Eight Malian soldiers killed in military convoy ambush

At least eight Malian soldiers have been killed in an ambush on a military convoy in the country’s west-central region, according to an army spokesman. Armed assailants attacked the troops’ vehicle on Tuesday after it hit a mine near the town of Nampala in the restive Segou province. “The provisional toll is eight dead and some people wounded,” army spokesman Colonel Diaran Kone told the Reuters news agency, holding unspecified groups responsible.

There was no immediate claim of responsibility, but rebel groups – some linked to Al-Qaeda in the Islamic Maghreb (AQIM) – have stepped up a series of attacks in recent months in a campaign against the Malian government and its international allies.

READ MORE: Tuareg factions to boycott Mali peace conference[1] Last July, 17 soldiers were killed in an attack on a military base in Nampala, which sits close to the Mauritanian border. The attack was claimed by the Ansar Dine group.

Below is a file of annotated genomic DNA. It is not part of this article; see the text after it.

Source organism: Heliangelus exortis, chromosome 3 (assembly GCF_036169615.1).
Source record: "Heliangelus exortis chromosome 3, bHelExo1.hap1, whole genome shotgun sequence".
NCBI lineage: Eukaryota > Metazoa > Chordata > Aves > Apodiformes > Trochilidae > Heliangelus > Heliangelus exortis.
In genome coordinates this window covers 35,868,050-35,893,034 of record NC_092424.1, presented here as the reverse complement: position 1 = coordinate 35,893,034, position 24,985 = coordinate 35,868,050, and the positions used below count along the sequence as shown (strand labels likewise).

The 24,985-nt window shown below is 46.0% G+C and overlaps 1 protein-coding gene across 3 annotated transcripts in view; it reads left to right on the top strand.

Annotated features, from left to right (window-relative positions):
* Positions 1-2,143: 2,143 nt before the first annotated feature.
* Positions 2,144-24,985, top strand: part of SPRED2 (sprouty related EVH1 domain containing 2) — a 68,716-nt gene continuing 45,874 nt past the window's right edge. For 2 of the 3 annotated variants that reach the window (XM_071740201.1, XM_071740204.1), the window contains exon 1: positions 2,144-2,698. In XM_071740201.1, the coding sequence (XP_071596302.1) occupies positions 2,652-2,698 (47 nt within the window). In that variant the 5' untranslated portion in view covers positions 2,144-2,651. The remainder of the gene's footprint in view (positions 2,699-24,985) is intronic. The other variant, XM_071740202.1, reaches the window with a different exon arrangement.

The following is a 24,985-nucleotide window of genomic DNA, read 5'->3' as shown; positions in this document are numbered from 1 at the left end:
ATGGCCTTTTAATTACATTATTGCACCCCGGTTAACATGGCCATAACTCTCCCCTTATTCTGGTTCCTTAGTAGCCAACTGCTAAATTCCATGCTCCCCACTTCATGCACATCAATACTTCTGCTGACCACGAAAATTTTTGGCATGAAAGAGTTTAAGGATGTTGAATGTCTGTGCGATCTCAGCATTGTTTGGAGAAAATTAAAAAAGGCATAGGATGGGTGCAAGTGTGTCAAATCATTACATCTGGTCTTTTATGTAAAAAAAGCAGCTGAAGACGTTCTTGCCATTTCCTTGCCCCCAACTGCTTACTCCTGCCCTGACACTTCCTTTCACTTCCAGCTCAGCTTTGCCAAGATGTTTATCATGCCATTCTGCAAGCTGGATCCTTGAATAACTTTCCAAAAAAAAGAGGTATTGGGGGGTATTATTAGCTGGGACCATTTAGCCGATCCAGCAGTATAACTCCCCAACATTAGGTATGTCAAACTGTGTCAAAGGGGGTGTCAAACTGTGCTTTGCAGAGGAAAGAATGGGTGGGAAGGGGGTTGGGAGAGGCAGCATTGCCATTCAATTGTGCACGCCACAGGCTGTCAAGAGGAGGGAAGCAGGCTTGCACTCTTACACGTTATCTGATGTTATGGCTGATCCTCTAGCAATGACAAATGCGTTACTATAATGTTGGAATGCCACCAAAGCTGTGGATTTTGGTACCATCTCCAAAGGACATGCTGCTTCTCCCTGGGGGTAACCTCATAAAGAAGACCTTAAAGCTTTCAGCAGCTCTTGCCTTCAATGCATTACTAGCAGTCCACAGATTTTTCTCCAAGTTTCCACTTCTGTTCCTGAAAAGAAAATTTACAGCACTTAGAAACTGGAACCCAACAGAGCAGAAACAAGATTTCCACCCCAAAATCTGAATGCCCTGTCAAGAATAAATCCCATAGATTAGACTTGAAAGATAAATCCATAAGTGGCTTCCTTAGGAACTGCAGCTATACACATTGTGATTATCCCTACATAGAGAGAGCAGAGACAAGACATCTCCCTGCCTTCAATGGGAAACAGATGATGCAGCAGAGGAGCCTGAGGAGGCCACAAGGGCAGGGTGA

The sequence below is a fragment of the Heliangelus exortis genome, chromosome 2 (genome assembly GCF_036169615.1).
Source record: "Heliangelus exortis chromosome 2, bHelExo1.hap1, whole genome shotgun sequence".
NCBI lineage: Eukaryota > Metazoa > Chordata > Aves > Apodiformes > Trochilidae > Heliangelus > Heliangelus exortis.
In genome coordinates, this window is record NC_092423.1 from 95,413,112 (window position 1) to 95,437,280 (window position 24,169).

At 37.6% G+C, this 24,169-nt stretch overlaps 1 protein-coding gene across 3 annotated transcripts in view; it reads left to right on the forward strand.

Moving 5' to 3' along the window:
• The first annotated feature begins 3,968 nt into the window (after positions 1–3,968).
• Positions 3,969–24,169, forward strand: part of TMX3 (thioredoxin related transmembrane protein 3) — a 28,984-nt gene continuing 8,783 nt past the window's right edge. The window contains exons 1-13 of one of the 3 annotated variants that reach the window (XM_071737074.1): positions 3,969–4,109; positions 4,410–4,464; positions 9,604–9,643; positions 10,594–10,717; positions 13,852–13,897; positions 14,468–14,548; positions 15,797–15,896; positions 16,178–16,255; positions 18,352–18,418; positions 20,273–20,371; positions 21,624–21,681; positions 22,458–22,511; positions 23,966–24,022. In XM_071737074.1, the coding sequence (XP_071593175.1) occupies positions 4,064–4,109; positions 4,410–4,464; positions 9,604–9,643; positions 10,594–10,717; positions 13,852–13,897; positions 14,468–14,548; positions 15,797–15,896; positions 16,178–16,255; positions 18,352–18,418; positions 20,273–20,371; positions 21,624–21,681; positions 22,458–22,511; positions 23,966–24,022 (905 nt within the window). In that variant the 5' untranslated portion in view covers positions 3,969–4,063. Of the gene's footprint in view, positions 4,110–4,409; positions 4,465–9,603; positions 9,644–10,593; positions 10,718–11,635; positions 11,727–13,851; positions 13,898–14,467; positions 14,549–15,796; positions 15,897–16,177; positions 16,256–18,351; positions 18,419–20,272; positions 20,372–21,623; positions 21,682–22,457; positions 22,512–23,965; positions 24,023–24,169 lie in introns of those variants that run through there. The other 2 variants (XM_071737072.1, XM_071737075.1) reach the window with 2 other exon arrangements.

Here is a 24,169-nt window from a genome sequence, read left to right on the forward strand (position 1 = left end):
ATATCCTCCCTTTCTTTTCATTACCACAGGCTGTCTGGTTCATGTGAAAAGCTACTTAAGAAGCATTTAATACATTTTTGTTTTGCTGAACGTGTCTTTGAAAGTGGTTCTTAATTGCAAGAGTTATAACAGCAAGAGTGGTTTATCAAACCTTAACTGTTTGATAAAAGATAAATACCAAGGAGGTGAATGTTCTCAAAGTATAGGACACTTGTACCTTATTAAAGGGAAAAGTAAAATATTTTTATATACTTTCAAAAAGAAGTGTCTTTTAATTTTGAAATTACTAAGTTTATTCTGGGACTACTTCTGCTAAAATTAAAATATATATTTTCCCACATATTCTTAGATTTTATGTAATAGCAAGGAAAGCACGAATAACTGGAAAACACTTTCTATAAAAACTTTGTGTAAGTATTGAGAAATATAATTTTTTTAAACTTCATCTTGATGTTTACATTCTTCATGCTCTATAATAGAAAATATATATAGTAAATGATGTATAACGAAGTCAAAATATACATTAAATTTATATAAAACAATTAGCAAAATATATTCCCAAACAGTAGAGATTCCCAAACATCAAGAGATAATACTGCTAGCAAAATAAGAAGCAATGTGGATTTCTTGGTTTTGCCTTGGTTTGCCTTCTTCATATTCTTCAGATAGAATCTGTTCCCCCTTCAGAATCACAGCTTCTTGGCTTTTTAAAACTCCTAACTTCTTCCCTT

Malian refugees face severe food and medicine shortage

A similar attack on the garrison town in January 2015 claimed the lives of 11 Malian soldiers.

Northern Mali fell to groups linked to AQIM in March 2012. They were driven out of key towns by a French-led military intervention the following year, but have now spread further south. The Mali security forces are struggling to keep security despite the presence of French and United Nations troops.

Last weekend, the government extended a state of emergency by six months.

Three Malian groups with previous al-Qaeda links recently joined forces to create the “Group to Support Islam and Muslims” (GSIM), led by Iyad Ag Ghaly of Ansar Dine, and have already killed soldiers further east near the Burkina Faso border.

France said it killed[2] more than 20 fighters hiding in a forest near the border last weekend in an operation that involved both air and ground strikes.

Source: News agencies


  1. ^ READ MORE: Tuareg factions to boycott Mali peace conference (www.aljazeera.com)
  2. ^ killed (www.aljazeera.com)

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